One of the aspects of his character, which is most deeply engraved in my memory, was his constant concern not to trouble anyone in general, and most particularly the family. I remember one time when he was walking to the House of Study. It was slippery and he fell. There were a few men with him at the time. The first thing that he said, after they helped him to stand again, was, Don't tell the family, they would worry. One of the men was Berl Rudsky. He came to us at home and very discretely told my brother Pinchas what had happened. Pinchas became concerned that it was a serious matter and that a physician was needed. This was how the rest of us learned of his fall. For Grandfather the main thing always was not to worry people.
My mother almost deified him. She ascribed supernatural powers to him, believing that he didn't need to use them. In that connection she told us about an incident which had occurred when the great dispute broke out in Goniondz. At that time she was still a young girl. Grandfather had said, The dispute will last five years. Five years I have taken bread from others, and for five years others will have to take bread from me. What did he mean, that he had taken bread from others? At one time in the past, he had been wanted as new rabbi in the city of Vishneve. Grandfather did not want to take the position unless he was accepted as substitute by the rabbi who was leaving. The other rabbi felt that no such interchange was needed and suggested he simply take the position. Nonetheless, Grandfather still felt that by coming to Vishneve he would be taking the bread from another, which was the basis of his prediction. Indeed there was a five-year delay. Would our mother need a better example?
The truth is that the shtetl itself used to ascribe wonders to him. Once a fire broke out in town and my grandfather said, I believe that it won't go any further than the house of Gershon the carpenter, which is near the House of Study. And that is how it was. I also recall a comment which was made about him after his death. He died Friday night, the evening prior to Shevuos . The funeral took place on the Sabbath night of Shevuos. One of the town-folk who were present told Pinchas, my brother, that the heavens had split open at his father's death. When Pinchas, who was involved in a secular enlightenment, did not accept this as a factual account, the Jew became angry with him.
He was a very humble man. He truly believed in the saying, He who seeks honor, honor flees from that person.' He also lived out his daily day in a manner consistent with this belief.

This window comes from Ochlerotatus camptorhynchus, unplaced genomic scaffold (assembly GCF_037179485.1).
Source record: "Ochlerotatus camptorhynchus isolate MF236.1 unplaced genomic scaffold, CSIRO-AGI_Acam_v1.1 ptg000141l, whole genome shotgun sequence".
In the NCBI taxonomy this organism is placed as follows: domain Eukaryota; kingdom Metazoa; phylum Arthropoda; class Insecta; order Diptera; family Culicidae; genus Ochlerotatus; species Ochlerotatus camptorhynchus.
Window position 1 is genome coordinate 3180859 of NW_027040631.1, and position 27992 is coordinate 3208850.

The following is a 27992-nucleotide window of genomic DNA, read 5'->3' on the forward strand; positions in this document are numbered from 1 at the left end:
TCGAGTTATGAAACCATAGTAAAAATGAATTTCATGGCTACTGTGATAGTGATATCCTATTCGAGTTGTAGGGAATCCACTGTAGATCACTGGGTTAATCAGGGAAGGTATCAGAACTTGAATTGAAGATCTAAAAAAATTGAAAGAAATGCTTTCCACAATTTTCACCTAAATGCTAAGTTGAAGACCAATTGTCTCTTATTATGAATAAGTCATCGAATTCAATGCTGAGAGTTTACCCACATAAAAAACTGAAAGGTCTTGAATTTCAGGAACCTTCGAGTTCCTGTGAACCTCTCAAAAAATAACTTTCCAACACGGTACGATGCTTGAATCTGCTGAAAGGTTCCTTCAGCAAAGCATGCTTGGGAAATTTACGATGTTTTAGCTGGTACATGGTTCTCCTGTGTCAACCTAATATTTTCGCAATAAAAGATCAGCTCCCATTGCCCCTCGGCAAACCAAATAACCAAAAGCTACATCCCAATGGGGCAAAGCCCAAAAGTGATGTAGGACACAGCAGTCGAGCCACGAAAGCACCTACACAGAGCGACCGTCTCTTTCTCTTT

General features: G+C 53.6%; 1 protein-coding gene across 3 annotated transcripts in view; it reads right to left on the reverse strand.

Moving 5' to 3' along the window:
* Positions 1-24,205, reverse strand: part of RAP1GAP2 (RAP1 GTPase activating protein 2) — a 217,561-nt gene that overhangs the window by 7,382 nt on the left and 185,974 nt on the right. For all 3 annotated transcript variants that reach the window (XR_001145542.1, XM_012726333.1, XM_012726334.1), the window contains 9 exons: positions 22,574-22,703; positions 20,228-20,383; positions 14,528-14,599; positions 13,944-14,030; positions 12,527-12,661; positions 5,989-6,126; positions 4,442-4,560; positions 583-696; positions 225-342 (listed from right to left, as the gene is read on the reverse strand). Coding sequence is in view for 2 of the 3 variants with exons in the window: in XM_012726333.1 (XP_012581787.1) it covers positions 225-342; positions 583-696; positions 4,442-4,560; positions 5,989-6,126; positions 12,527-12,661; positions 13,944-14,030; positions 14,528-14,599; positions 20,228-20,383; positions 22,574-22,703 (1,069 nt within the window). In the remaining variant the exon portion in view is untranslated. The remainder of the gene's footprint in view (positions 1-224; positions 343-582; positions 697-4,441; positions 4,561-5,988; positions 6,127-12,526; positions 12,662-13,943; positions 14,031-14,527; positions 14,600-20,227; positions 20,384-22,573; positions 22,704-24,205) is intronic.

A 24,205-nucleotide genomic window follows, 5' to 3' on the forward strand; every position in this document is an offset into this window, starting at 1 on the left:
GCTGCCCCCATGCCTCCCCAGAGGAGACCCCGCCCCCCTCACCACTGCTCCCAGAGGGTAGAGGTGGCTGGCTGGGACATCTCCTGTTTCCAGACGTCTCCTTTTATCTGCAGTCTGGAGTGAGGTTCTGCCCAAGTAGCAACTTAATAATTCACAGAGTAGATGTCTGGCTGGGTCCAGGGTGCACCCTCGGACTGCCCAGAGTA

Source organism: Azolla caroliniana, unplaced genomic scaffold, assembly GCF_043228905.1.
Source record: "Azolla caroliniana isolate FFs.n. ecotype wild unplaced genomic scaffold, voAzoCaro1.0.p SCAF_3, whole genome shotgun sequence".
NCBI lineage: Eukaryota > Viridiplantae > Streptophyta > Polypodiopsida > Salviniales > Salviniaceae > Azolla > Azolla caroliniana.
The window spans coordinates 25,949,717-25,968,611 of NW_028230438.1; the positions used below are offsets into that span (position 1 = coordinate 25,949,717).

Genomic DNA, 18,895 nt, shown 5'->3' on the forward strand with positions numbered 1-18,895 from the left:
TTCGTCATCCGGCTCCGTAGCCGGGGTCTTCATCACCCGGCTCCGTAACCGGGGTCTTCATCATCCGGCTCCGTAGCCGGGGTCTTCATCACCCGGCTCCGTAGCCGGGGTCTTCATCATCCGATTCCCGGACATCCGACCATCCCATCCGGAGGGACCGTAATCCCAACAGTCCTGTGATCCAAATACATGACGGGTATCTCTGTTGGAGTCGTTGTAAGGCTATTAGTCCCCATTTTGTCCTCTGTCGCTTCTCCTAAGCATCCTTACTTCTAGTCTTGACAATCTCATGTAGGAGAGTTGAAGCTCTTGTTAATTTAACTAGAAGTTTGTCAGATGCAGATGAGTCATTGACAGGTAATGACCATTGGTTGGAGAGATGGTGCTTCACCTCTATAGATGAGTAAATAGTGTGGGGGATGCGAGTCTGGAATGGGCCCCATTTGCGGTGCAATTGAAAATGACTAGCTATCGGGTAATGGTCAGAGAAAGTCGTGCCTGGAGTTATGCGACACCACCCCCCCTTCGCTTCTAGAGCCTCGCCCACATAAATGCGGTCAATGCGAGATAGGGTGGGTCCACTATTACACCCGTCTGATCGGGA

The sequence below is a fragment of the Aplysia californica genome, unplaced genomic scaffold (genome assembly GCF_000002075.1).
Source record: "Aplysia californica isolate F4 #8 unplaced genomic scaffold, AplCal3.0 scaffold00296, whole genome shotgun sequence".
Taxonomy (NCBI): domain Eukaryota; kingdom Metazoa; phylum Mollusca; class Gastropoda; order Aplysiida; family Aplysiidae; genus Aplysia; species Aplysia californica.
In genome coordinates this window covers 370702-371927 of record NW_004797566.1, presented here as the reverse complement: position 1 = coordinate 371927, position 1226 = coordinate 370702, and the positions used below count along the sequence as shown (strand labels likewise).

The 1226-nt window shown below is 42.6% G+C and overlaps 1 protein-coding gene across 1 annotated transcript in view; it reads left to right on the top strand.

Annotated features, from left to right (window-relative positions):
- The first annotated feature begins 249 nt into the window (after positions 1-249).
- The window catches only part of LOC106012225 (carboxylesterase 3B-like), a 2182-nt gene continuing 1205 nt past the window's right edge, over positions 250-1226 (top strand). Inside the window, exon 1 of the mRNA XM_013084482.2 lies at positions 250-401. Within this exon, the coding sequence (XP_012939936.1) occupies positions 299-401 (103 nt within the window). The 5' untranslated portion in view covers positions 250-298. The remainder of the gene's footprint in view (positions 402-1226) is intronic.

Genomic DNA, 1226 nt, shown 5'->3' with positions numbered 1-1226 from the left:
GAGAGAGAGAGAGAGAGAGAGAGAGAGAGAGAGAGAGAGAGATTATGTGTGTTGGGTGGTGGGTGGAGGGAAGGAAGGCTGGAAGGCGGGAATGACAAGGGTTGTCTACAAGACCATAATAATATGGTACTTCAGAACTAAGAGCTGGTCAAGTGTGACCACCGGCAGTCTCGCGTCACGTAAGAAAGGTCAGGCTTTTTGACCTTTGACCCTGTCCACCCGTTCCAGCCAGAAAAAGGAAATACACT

I recall one occasion when it was necessary to call in a rabbi from another town for consultation in resolving a dispute. The particular matter at hand was extraordinarily complex. The second rabbi was not willing to travel to our town unless accompanied by his sexton. Grandfather's comment, in hearing this news, was It is not proper for a Jew to be served. With regard to his humility, my mother had said after his death, As it was during his lifetime, so it is after his death. If his funeral had taken place in midweek, the townsfolk would have closed their shops in order to bestow this final honor upon him. However since it took place on a holy day, the shops were closed anyway, and this saved him from having to receive that special distinction. In connection with the great dispute I have already spoken about the loss of bread. Actually, this was not an exaggeration. We were truly in hunger. Our grandmother was a very proud woman and didn't want others to be aware of the extent of our suffering. Fridays during the day she would heat up the oven thinking that perhaps one of grandfather's allies in the dispute might come to the house to see if we had enough provisions for the Sabbath. The hot oven would give them the impression that she was about to heat up chulent . The pots, however, were empty.
I remember a story told to me by my uncle, Moishe-Meier, in connection with the dispute. The leaders of the opposition group were from the strata of society referred to as the upper crust. When some dirty work needed to be done, however, they sent out common folk. One Sabbath, Grandfather was saying Shmoneh Esrei prayers in the House of Study. The community was accustomed to wait until he was finished. A sharp-tongued shoe repairman spoke out and said to the assembled congregation, Who are you waiting for? Hearing this, Grandfather was filled with pain and shame. It was perhaps the first time in his life that he had cried on the Sabbath. Years later, when the dispute had become a matter of the past, the children of that same shoemaker died. The cause was clear. This was a punishment from God for having humiliated the rabbi. He came to Grandfather to ask forgiveness and to ask my grandfather to pray for him. Grandfather's answer was, Surely, I forgive you. You want me to pray for you, of course, I will say a chapter of Psalms if you like. But do you think I have some sort of special connection with the heavens?
There was another who also came years later to ask forgiveness from grandfather. He was the owner of a yard goods shop. He wanted to bring Grandfather a lounge chair called a fauteuil in French. Also, in this case, the answer was, I forgive you, I forgive you, but I don't need a lounge chair. My father didn't sit in a lounge chair and I don't need one either.